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How does Walton describe the stranger he takes onboard?
Robert Walton brings the stranger, who we later learn is VictorFrankenstein, on board his ship. His crew cares for the sick man, while Walton listens to his tale. Walton is disbelieving at first, but he & his crew glimpse the creature making its way across the ice. Walton’s…
What is Walton’s opinion of the stranger?
Walton loves the stranger because he is similar, and therefore offers the promise of an end to isolation. His acceptance of the stranger shows that it is Walton who is truly innocent and full of “sweetness.”
Who is the stranger who is brought on board Walton’s ship?
In pursuit of his “demon,” Victor is brought aboard the ship immediately and given comfort. Walton describes Victor as a “stranger [who] addressed me in English, although with a foreign accent.” Two days pass before Victor begins to tell his story of how he came so far from land.
How did Walton feel about his guest?
How did Robert feel about his guest? He liked Frankenstein, and hoped they would become friends. Why was Frankenstein in the Arctic? He was pursuing the creature.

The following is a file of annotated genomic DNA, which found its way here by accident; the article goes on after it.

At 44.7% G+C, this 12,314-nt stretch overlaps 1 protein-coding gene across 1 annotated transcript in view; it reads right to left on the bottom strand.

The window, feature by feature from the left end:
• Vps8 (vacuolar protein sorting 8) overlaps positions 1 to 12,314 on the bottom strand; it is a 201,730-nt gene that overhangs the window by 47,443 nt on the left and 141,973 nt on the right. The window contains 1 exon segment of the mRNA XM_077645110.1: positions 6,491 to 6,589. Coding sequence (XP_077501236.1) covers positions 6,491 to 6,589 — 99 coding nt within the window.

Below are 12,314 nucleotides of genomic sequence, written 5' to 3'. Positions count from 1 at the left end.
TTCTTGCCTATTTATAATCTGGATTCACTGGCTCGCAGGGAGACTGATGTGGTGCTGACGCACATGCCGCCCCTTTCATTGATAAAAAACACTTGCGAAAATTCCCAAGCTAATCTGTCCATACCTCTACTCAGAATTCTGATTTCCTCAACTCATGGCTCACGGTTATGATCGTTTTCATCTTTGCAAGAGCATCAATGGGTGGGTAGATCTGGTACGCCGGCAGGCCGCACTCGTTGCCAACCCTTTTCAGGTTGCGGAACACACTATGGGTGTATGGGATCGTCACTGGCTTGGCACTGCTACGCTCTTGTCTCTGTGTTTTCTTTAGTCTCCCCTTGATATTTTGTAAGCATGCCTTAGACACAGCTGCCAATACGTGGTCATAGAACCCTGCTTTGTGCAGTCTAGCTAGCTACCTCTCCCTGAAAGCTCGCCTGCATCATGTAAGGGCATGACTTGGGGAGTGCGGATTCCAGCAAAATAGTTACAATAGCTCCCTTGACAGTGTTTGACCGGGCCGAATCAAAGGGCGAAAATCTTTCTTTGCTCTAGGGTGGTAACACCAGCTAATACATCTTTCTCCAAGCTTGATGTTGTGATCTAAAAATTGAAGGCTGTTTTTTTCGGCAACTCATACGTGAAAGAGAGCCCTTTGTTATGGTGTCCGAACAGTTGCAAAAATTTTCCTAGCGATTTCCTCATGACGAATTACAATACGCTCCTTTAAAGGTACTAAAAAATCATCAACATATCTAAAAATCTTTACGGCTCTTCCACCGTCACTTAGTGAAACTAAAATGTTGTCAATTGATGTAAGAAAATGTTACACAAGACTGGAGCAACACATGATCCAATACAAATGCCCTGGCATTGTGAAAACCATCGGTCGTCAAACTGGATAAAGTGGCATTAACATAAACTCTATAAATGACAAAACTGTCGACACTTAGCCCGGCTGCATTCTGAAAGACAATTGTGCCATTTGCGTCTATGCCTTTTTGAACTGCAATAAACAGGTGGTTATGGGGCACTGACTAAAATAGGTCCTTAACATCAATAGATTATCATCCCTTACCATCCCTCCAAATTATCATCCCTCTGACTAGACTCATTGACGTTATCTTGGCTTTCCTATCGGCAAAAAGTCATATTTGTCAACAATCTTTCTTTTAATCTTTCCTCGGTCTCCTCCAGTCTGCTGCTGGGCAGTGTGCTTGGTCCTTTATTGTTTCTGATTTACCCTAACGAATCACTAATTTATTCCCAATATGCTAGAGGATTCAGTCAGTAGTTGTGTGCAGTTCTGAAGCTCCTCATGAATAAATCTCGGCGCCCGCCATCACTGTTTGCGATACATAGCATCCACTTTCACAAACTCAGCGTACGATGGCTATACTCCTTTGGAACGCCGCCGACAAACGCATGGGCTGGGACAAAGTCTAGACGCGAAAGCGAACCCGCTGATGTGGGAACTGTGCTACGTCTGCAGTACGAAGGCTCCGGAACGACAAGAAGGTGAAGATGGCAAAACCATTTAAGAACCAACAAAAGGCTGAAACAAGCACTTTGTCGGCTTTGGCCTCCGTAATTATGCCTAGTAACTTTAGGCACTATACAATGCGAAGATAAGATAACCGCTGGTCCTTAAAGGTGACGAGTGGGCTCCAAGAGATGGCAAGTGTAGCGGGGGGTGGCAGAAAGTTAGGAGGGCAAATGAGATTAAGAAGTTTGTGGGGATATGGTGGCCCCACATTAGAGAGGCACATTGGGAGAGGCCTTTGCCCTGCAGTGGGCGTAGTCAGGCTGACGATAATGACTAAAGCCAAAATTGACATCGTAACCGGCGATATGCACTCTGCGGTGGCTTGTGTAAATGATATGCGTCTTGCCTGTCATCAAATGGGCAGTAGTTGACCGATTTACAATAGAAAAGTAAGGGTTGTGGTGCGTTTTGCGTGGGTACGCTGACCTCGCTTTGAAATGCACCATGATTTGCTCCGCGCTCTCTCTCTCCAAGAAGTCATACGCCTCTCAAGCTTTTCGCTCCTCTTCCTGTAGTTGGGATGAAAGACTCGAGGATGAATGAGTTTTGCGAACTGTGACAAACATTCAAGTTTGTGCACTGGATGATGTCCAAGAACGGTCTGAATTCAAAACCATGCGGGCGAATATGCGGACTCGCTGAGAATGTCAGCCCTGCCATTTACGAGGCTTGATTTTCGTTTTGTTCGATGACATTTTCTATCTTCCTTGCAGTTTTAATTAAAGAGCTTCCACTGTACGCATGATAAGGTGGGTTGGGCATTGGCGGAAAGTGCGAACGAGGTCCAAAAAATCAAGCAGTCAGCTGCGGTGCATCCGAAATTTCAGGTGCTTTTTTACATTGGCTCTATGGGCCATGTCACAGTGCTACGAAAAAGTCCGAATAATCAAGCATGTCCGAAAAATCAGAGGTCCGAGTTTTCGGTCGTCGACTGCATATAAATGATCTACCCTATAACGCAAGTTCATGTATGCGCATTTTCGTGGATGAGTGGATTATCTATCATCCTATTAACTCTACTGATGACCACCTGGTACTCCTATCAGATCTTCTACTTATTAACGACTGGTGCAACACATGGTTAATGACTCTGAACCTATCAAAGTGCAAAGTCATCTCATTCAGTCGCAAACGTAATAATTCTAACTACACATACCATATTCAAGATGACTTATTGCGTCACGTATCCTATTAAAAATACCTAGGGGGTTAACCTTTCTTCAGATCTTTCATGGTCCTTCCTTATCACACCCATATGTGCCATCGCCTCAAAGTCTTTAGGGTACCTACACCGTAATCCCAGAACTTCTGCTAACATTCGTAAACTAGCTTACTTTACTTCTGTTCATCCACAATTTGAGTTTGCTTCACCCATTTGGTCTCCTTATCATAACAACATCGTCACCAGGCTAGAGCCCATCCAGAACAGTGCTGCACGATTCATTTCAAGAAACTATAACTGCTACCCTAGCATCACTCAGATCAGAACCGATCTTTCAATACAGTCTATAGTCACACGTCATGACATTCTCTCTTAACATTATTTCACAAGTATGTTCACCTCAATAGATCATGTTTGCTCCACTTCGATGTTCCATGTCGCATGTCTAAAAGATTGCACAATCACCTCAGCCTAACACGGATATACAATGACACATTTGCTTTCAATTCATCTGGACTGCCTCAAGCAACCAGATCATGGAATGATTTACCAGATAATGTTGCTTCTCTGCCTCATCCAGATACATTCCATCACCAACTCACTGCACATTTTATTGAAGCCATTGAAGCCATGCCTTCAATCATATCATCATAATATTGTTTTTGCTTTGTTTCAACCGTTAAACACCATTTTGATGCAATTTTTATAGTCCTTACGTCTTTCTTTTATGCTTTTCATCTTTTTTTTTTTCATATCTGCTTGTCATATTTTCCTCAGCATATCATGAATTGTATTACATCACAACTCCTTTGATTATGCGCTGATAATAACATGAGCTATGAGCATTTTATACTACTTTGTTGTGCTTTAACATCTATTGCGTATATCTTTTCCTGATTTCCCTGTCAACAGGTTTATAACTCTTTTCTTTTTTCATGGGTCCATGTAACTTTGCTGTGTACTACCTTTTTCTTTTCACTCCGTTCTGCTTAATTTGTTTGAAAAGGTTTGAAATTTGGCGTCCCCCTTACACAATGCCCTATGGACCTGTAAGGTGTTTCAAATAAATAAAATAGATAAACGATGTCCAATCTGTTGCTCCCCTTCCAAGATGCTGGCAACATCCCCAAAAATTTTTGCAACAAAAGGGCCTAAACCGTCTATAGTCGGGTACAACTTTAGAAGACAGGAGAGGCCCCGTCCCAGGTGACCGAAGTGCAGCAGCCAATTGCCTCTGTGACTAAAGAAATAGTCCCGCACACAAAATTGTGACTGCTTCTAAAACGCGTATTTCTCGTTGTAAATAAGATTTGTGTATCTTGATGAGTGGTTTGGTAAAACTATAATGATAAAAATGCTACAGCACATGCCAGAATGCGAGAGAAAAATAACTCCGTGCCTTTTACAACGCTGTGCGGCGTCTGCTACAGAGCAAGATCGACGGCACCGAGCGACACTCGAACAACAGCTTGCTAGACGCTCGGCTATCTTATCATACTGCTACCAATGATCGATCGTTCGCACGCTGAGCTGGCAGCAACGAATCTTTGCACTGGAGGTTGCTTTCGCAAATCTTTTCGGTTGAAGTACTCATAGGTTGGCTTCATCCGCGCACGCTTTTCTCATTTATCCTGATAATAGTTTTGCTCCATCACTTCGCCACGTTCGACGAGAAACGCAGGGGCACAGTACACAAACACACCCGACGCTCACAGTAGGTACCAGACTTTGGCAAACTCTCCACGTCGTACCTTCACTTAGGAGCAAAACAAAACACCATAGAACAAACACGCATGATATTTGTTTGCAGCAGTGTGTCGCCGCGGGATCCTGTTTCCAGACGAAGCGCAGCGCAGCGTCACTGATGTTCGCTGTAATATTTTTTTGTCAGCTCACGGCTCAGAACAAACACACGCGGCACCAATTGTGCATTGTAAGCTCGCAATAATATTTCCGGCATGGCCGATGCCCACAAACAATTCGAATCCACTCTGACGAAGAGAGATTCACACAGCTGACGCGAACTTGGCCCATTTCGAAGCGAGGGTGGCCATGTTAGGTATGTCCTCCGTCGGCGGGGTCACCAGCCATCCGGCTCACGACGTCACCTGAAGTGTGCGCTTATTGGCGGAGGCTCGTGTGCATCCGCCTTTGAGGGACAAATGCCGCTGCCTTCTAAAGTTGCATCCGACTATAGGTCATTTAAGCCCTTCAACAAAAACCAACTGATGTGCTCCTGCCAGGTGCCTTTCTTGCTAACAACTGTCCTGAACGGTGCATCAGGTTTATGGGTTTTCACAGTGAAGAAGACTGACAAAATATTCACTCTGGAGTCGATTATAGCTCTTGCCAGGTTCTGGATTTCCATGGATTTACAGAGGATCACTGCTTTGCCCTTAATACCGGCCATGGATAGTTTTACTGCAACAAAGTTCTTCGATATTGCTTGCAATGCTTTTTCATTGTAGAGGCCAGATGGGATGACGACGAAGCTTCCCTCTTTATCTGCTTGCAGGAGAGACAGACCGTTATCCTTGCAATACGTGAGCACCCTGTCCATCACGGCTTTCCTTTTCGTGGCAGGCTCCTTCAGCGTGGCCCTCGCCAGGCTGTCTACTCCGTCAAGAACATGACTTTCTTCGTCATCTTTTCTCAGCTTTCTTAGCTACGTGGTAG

How does Walton respond to the stranger why do you think he responds this way to the stranger?
Because Walton sees his own thirst for knowledge in Victor (the stranger), he responds to him with unabandoned enthusiasm. He almost seems to worship Victor as he talks to him more and more on the ship.
Why does the stranger hesitate to tell Walton his story?
Why does the stranger hesitate before he agrees to board Walton’s ship? because he wishes to know where the ship is headed. His family lived comfortably and he never had any hard ships to face. He was deeply loved by his parents and spoiled, being the only child.
How does Walton feel about the creature?
Investigating the noise, Walton is startled to find the monster, as hideous as Victor had described, weeping over his dead creator’s body. The monster begins to tell him of all his sufferings. He says that he deeply regrets having become an instrument of evil and that, with his creator dead, he is ready to die.
How does Shelley characterize Walton?
Walton has a number of characteristics in common with Frankenstein himself: he exhibits a masculine desire to explore, discover, conquer and control. he pitches himself against nature in his search for a new northern sea passage.